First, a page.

Author: Harper Logan
Release Date: September 19, 2017 Price: $3.99
Cover Art: The rainbow colors behind the author’s name really help the cover pop. It is almost a photo montage, with a man in a camo hat and wife beater in front. At first, I thought he looks angry, but at second glance it seems as if he is filled with emotional pain, and this suits Adrian to a tee. The other character in the background appears to be smiling shyly, and the third photo in the cluster shows a man holding up a little girl, both smiling playfully. It reflects Chandler’s character well.
Blurb: Short and to the point, the summary gives us the needed information. There is no 18+ warning.
Main Characters: Adrian Stokes, long haul trucker, served in the Army
Chandler Longman, bartender, served in the Army
Adrian and Chandler are lost and rudderless after they were discharged from the Army. While Chandler has his daughter to keep himself busy, he is gun shy to take any risks. Unfortunately, he is under such crappy circumstances he frustrates me by not making a leap of faith. Both men are so stubborn in their own ways that it really left me wanting. They have pined for each other during the few years since they left the service; we are told this, but I didn’t feel a real connection between Adrian or Chandler.
Secondary Characters: Both men have loner tendencies, so there are not too many secondary characters hanging around. We have Lexie, Chandler’s co-worker and babysitter, and April, Chandler’s 4-year-old daughter. Like most children in fiction, she is a perfect child who is intellectually gifted. While she is cute and engaging, flawless children in a story drive me up a wall. I have never met one of these fantastical creatures in real life; I have to wonder why they are so prolific in fiction? Think of all the plot bunnies and comedic relief a less than perfect child can bring to the table.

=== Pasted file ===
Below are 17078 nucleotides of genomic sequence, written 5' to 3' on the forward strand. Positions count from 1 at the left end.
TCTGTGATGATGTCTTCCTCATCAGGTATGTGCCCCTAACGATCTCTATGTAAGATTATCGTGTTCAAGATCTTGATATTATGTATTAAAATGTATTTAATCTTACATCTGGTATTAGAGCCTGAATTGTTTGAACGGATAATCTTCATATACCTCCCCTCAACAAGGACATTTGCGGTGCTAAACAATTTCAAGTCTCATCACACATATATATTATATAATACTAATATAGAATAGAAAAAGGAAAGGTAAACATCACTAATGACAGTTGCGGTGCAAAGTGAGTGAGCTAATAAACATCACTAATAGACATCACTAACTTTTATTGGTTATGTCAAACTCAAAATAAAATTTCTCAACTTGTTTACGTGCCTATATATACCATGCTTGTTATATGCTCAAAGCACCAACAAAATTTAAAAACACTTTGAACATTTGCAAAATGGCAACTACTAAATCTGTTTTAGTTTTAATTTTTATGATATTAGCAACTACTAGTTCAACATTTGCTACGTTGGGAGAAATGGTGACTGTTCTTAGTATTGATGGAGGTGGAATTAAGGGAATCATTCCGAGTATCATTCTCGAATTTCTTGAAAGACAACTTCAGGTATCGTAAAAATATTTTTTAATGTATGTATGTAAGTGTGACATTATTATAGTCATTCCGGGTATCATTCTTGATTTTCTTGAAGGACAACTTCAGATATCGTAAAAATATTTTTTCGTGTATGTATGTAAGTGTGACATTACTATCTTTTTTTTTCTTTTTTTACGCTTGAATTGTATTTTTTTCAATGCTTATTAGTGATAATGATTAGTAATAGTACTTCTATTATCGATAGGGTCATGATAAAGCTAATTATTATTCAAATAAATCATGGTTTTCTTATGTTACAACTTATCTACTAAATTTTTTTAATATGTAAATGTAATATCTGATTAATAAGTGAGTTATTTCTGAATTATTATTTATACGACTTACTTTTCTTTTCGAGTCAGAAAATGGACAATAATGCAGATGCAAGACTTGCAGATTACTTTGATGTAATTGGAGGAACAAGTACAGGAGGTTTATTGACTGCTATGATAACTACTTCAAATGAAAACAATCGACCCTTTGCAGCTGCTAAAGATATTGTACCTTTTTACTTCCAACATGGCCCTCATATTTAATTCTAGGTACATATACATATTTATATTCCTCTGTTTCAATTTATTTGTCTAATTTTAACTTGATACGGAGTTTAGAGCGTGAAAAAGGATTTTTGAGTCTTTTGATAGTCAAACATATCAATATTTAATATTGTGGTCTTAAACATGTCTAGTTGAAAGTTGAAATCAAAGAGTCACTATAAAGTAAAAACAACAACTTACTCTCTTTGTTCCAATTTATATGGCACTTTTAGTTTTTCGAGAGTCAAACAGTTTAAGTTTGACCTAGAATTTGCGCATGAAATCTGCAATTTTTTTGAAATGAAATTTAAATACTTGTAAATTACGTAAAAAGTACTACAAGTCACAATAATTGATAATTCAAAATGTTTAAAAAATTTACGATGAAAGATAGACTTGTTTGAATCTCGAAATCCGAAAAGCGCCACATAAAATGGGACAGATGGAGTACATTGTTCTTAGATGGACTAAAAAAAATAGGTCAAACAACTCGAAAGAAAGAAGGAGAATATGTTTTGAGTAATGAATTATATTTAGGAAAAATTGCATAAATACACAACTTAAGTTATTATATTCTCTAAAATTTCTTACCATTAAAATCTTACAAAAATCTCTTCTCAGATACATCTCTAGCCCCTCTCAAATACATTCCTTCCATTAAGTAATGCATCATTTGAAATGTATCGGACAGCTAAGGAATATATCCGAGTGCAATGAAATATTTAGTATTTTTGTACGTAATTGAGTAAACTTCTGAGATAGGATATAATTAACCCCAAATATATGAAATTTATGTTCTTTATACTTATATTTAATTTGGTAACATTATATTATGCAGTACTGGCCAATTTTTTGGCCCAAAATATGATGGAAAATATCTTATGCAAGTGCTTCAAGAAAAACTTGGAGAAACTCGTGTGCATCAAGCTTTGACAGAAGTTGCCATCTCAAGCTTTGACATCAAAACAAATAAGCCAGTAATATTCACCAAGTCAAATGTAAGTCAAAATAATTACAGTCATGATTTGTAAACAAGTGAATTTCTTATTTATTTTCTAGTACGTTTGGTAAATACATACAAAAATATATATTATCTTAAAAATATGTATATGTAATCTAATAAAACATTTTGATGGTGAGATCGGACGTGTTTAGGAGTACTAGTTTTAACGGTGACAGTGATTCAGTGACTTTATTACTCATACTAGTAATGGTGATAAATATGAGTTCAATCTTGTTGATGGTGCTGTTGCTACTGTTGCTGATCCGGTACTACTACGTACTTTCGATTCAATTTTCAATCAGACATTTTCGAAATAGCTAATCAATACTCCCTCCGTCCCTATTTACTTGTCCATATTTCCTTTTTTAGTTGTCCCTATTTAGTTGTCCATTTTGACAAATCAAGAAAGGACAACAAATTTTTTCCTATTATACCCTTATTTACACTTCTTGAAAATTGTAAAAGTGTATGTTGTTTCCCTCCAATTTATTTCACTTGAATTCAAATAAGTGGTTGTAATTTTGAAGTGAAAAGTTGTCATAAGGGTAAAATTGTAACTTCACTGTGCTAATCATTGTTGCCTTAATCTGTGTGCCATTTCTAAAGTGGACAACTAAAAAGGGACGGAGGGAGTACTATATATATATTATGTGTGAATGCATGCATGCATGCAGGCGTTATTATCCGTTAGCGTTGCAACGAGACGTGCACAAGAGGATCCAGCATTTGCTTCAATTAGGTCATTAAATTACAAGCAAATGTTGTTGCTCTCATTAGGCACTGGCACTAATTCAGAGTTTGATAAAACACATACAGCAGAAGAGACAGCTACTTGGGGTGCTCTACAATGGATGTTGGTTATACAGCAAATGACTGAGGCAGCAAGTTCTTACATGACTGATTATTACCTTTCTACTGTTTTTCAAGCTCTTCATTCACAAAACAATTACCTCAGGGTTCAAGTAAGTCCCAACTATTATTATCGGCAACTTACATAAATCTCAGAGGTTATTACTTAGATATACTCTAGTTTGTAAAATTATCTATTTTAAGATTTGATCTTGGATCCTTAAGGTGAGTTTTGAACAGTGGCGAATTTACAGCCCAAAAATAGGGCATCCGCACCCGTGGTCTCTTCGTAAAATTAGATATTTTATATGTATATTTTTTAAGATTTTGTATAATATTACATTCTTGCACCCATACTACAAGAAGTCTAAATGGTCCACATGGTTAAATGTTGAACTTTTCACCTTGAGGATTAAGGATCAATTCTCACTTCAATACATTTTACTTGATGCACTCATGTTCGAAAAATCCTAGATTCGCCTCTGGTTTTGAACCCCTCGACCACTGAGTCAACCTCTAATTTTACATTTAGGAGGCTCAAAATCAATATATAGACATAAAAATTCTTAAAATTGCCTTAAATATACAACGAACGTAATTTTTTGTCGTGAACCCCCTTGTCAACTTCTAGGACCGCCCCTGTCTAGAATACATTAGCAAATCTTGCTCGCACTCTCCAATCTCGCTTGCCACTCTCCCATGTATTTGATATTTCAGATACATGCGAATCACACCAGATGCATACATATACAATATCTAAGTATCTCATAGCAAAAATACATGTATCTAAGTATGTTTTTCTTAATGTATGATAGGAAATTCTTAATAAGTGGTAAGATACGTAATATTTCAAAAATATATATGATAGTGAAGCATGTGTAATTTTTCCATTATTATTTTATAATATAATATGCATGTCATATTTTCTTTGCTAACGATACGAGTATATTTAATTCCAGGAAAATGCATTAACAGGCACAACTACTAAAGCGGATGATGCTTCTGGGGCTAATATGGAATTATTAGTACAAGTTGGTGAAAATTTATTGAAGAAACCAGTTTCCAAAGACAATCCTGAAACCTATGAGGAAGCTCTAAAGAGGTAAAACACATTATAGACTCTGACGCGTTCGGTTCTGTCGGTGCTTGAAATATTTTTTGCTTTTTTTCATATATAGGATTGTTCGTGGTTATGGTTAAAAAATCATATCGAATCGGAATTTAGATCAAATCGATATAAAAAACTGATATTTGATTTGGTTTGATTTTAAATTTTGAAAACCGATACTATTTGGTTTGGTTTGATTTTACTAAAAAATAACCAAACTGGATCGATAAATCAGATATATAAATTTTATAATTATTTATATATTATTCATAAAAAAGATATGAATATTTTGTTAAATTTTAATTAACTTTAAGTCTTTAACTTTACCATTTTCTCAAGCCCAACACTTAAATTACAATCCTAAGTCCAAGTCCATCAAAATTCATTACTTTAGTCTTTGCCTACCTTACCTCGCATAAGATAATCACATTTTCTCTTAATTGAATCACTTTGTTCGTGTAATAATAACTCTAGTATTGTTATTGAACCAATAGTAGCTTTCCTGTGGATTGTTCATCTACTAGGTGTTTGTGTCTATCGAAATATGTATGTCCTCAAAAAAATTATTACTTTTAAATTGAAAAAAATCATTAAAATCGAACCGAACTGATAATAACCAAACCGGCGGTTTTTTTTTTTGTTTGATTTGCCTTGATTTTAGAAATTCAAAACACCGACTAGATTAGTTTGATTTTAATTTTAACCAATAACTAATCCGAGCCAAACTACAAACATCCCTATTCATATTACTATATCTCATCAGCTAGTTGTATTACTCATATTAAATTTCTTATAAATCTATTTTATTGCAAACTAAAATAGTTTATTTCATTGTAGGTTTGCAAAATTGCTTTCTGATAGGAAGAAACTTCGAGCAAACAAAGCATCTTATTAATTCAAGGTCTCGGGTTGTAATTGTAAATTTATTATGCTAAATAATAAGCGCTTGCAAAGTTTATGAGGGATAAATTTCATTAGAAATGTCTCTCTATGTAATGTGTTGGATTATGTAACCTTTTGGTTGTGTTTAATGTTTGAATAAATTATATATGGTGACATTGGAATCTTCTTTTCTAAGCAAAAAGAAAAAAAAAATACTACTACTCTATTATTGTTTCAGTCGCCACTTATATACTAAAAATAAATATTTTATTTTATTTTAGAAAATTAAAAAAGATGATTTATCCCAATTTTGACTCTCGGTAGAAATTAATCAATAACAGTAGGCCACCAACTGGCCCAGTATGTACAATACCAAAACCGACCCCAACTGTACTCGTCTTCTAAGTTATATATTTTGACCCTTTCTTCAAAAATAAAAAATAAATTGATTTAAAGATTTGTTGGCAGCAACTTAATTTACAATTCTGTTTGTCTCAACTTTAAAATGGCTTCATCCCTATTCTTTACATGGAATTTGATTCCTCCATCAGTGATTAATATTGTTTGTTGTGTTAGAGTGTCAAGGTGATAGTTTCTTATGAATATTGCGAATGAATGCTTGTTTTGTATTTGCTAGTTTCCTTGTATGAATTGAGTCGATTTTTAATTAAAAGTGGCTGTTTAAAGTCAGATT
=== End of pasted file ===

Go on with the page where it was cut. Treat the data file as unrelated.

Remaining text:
Plot: In a nutshell, the story is about two army buddies getting their second chance if they can set aside their fears and trust in their feelings. Not a unique plot, it is simple and straightforward.
Flow/Continuity: Dream sequences of Iraq are interspersed within the story. There is no change in the format to identify it as a dream, which breaks up the pacing a bit. It is not terribly disconcerting, but I feel it would flow better if it were formatted slightly differently, perhaps in italics.
Conflict and Climax: Simple plot with no twists and turns, the struggle is straightforward. The resolution to the climax is one that I am skeptical about, however. More to the point, I don’t believe that Chandler would have made the decision in quite the manner that he did. I can’t say more due to spoilers, but he ultimately acted outside the norm, and I don’t believe how he moved on the decision suited his character. Especially with a child.
Writing Style: Third person
Editing: Done well. There were no editing errors that took me out of the story.
Formatting: Except for the dream sequences, the format was clear and well done. Paragraphs and chapters are clearly defined, and very easy to read. The dreams were not formatted differently than the rest of the book, and that interrupted the flow just a tiny bit.
Conclusion: Long Haul is a short, quick read that a reader can snuggle in for a few hours to enjoy. There are plenty of sexy scenes, although I do not feel they really add any depth to the story. So much so that I ended up skipping a few.
I give this a 7 out of 10